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I often find myself wishing for a simple complete code example for a new tool, so here you go. DataMapper is an Object Relational Mapper (ORM) gem for Ruby based projects. It uses the active record design pattern, after which the ActiveRecord gem, popularized by Rails, is so accurately named. I’ll leave the details of what all that means to your own research, but in short, DataMapper is a tool intended to ease the use of databases in your Ruby applications, so you have to spend less time thinking in terms of SQL queries and can spend more time manipulating your objects.
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CruiseControl.rb is an excellent tool for continuous integration (CI). It runs a server and tries to build your project whenever you make a commit to your repository, reporting errors when they come up. Here I’ll show you how to get a basic project off the ground.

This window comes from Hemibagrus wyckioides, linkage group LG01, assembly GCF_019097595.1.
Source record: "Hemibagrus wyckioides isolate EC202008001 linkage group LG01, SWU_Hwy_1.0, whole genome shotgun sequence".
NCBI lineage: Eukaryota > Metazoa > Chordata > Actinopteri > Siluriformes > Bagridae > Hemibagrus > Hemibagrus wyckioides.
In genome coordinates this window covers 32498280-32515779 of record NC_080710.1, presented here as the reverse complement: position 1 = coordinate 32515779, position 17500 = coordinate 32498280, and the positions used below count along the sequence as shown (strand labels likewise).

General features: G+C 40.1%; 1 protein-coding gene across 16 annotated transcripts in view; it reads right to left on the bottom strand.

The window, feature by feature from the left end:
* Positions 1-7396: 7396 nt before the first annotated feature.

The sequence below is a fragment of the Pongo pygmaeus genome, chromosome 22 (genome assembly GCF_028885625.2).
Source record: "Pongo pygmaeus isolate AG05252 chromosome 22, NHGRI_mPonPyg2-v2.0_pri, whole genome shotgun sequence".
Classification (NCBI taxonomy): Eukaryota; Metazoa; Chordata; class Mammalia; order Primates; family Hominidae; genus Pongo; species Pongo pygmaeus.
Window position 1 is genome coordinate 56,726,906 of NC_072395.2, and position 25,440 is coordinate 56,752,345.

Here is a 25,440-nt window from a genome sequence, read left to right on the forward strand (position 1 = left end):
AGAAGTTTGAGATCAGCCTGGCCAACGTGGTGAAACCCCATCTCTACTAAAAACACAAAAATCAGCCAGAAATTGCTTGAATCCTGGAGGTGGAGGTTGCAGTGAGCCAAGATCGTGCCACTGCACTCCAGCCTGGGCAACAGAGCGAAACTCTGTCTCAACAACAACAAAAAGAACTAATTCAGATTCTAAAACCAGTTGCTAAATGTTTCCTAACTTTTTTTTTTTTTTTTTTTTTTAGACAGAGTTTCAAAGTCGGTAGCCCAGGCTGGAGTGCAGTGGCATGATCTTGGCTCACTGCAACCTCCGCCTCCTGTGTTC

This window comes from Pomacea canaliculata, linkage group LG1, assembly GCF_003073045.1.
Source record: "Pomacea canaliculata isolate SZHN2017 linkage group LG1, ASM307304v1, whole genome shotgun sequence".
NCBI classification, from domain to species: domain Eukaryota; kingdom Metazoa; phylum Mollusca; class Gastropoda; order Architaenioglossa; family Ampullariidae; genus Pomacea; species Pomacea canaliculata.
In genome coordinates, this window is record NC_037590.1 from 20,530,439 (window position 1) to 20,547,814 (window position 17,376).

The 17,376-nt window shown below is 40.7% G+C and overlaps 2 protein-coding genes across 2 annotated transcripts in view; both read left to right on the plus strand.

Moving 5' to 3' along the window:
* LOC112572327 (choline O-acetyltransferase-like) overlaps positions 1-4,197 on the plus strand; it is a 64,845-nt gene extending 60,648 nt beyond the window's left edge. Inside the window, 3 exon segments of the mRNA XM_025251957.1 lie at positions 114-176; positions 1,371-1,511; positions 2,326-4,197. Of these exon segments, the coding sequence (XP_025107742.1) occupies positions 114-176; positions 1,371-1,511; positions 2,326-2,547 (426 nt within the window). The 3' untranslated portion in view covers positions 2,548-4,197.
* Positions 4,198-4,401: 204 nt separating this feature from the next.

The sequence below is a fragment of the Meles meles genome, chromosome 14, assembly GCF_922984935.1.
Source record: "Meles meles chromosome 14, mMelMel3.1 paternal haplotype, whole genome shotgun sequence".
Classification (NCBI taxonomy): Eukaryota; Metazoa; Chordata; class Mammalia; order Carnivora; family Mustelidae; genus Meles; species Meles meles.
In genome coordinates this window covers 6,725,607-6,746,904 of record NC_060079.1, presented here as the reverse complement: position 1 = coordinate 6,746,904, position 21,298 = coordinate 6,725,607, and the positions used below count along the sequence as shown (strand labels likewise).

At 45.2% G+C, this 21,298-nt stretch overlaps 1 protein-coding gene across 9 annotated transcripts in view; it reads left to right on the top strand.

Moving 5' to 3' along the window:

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Reviewing some Ruby code recently I came across an operator I hadn’t seen before:
&&=. I guessed intuitively what it meant, judging from context and experience, but my Google-fu wasn’t up to the task of confirming my suspicions. Read the rest of this entry »
My first blog post. Wait here while I think of something interesting to write about.